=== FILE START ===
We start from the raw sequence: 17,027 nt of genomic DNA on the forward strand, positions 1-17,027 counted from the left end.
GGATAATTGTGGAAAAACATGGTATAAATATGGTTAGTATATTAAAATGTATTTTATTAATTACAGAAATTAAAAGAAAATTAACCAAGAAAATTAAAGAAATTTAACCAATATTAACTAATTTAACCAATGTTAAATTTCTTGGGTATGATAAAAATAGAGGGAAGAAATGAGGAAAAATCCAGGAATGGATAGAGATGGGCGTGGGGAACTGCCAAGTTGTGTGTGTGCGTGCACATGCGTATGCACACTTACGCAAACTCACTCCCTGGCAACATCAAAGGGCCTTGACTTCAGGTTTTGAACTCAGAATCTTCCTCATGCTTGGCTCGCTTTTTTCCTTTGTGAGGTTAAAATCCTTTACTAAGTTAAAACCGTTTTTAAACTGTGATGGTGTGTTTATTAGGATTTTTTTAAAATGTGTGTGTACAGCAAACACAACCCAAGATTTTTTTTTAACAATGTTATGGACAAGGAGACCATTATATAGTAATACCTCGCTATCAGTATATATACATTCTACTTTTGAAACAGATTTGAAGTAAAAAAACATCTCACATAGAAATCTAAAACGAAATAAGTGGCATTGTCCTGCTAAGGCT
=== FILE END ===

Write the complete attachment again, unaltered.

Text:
We start from the raw sequence: 17,027 nt of genomic DNA on the forward strand, positions 1-17,027 counted from the left end.
GGATAATTGTGGAAAAACATGGTATAAATATGGTTAGTATATTAAAATGTATTTTATTAATTACAGAAATTAAAAGAAAATTAACCAAGAAAATTAAAGAAATTTAACCAATATTAACTAATTTAACCAATGTTAAATTTCTTGGGTATGATAAAAATAGAGGGAAGAAATGAGGAAAAATCCAGGAATGGATAGAGATGGGCGTGGGGAACTGCCAAGTTGTGTGTGTGCGTGCACATGCGTATGCACACTTACGCAAACTCACTCCCTGGCAACATCAAAGGGCCTTGACTTCAGGTTTTGAACTCAGAATCTTCCTCATGCTTGGCTCGCTTTTTTCCTTTGTGAGGTTAAAATCCTTTACTAAGTTAAAACCGTTTTTAAACTGTGATGGTGTGTTTATTAGGATTTTTTTAAAATGTGTGTGTACAGCAAACACAACCCAAGATTTTTTTTTAACAATGTTATGGACAAGGAGACCATTATATAGTAATACCTCGCTATCAGTATATATACATTCTACTTTTGAAACAGATTTGAAGTAAAAAAACATCTCACATAGAAATCTAAAACGAAATAAGTGGCATTGTCCTGCTAAGGCT